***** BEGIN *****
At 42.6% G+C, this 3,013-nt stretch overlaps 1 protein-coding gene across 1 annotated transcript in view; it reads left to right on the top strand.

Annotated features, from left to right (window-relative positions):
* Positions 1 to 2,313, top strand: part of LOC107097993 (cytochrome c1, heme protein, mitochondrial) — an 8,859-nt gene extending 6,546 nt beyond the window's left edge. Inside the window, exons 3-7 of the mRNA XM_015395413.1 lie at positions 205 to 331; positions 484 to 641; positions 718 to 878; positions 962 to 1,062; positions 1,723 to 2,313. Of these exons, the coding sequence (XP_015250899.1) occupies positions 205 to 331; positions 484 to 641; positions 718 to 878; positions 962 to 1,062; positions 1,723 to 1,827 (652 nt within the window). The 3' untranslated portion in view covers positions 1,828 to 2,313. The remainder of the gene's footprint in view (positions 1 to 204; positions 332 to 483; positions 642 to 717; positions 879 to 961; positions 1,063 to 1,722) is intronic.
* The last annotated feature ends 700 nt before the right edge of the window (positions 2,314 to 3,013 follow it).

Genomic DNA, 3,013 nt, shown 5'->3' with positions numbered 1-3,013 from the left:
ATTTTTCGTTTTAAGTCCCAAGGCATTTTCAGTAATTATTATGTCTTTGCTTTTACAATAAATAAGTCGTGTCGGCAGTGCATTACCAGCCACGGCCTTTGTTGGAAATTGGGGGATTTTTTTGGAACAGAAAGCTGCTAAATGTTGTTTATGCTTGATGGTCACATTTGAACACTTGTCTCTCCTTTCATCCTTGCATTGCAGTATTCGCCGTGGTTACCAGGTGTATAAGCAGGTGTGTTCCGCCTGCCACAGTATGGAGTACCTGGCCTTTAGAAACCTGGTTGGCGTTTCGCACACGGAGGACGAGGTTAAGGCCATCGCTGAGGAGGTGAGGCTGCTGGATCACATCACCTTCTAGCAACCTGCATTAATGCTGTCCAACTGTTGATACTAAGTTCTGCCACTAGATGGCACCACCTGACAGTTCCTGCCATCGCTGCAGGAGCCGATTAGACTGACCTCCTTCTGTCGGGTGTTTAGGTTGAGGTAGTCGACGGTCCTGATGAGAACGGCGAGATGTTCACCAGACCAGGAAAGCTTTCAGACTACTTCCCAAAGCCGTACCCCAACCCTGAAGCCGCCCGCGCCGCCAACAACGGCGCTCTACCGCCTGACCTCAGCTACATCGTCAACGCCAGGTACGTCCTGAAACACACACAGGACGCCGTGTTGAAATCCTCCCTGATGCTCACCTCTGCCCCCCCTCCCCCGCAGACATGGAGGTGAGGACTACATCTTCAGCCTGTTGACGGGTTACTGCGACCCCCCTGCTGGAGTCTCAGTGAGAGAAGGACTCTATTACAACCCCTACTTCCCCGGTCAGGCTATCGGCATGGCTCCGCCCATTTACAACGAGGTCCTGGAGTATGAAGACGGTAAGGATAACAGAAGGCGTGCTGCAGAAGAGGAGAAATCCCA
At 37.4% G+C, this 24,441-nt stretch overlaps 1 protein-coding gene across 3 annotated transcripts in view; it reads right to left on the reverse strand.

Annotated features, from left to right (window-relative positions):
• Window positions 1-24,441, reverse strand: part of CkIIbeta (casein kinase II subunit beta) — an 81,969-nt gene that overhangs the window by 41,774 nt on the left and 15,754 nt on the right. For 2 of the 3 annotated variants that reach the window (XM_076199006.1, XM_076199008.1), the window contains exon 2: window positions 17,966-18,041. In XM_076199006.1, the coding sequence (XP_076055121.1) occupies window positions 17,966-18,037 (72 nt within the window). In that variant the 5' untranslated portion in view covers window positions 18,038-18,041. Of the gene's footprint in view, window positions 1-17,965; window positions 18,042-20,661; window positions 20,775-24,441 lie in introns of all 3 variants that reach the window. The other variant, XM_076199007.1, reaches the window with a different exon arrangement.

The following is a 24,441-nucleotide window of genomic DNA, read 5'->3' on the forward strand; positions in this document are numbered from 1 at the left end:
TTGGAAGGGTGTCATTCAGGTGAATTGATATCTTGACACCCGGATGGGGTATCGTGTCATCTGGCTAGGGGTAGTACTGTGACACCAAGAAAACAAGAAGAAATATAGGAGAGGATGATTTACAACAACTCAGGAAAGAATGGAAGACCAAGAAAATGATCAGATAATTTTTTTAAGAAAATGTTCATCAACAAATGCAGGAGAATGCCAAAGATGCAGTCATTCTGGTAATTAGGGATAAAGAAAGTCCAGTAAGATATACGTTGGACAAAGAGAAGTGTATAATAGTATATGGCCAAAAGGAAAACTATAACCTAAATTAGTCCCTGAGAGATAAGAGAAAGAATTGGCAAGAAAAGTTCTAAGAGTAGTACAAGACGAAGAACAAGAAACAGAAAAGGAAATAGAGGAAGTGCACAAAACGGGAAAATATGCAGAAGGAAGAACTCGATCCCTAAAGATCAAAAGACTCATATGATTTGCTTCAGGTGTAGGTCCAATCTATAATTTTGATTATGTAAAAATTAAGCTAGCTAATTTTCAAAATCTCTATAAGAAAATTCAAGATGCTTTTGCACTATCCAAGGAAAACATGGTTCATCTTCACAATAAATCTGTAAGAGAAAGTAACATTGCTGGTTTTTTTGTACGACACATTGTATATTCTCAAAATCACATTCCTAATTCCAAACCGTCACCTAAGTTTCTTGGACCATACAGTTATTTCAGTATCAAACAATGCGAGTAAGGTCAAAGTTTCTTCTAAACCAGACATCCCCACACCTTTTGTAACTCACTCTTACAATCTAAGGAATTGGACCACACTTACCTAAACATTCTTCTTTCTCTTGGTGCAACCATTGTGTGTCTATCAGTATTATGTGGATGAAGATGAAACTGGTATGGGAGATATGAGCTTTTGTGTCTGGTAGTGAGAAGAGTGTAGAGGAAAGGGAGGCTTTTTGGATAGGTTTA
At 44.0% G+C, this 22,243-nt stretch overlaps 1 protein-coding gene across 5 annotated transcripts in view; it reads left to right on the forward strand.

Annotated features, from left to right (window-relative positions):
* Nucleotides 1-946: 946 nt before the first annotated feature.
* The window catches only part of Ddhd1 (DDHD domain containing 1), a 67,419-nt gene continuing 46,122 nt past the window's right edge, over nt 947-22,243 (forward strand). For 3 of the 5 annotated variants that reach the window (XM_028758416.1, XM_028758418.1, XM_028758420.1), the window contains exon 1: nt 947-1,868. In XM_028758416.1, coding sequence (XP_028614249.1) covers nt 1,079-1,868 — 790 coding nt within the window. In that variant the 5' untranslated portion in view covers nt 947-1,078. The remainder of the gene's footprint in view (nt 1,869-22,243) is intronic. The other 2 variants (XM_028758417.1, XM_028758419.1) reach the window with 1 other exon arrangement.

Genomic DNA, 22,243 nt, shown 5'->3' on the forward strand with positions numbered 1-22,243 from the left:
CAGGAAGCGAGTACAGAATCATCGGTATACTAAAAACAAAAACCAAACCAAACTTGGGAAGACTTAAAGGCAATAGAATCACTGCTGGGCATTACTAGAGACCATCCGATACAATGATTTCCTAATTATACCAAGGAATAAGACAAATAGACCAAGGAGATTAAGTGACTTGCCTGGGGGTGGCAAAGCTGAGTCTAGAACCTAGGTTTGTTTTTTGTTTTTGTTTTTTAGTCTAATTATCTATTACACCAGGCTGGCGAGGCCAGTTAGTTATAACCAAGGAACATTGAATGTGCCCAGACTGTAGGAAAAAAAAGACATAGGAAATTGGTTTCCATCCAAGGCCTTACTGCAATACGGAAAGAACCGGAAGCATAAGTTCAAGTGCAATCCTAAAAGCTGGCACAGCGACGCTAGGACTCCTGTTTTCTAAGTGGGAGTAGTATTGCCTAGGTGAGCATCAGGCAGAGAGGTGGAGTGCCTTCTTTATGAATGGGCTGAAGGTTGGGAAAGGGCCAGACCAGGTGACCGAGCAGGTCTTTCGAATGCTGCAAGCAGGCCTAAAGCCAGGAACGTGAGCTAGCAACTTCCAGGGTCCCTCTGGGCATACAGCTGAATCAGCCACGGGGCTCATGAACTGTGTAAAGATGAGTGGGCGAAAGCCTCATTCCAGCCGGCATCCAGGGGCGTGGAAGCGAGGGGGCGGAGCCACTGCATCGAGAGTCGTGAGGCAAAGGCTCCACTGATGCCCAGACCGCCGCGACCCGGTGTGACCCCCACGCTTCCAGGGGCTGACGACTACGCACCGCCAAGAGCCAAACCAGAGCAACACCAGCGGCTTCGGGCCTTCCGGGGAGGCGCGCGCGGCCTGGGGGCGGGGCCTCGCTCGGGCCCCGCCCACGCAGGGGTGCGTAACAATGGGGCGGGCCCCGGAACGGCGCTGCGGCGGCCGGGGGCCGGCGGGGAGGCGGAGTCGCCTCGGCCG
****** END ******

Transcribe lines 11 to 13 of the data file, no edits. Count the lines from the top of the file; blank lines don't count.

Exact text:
TTGGAAGGGTGTCATTCAGGTGAATTGATATCTTGACACCCGGATGGGGTATCGTGTCATCTGGCTAGGGGTAGTACTGTGACACCAAGAAAACAAGAAGAAATATAGGAGAGGATGATTTACAACAACTCAGGAAAGAATGGAAGACCAAGAAAATGATCAGATAATTTTTTTAAGAAAATGTTCATCAACAAATGCAGGAGAATGCCAAAGATGCAGTCATTCTGGTAATTAGGGATAAAGAAAGTCCAGTAAGATATACGTTGGACAAAGAGAAGTGTATAATAGTATATGGCCAAAAGGAAAACTATAACCTAAATTAGTCCCTGAGAGATAAGAGAAAGAATTGGCAAGAAAAGTTCTAAGAGTAGTACAAGACGAAGAACAAGAAACAGAAAAGGAAATAGAGGAAGTGCACAAAACGGGAAAATATGCAGAAGGAAGAACTCGATCCCTAAAGATCAAAAGACTCATATGATTTGCTTCAGGTGTAGGTCCAATCTATAATTTTGATTATGTAAAAATTAAGCTAGCTAATTTTCAAAATCTCTATAAGAAAATTCAAGATGCTTTTGCACTATCCAAGGAAAACATGGTTCATCTTCACAATAAATCTGTAAGAGAAAGTAACATTGCTGGTTTTTTTGTACGACACATTGTATATTCTCAAAATCACATTCCTAATTCCAAACCGTCACCTAAGTTTCTTGGACCATACAGTTATTTCAGTATCAAACAATGCGAGTAAGGTCAAAGTTTCTTCTAAACCAGACATCCCCACACCTTTTGTAACTCACTCTTACAATCTAAGGAATTGGACCACACTTACCTAAACATTCTTCTTTCTCTTGGTGCAACCATTGTGTGTCTATCAGTATTATGTGGATGAAGATGAAACTGGTATGGGAGATATGAGCTTTTGTGTCTGGTAGTGAGAAGAGTGTAGAGGAAAGGGAGGCTTTTTGGATAGGTTTA
At 44.0% G+C, this 22,243-nt stretch overlaps 1 protein-coding gene across 5 annotated transcripts in view; it reads left to right on the forward strand.

Annotated features, from left to right (window-relative positions):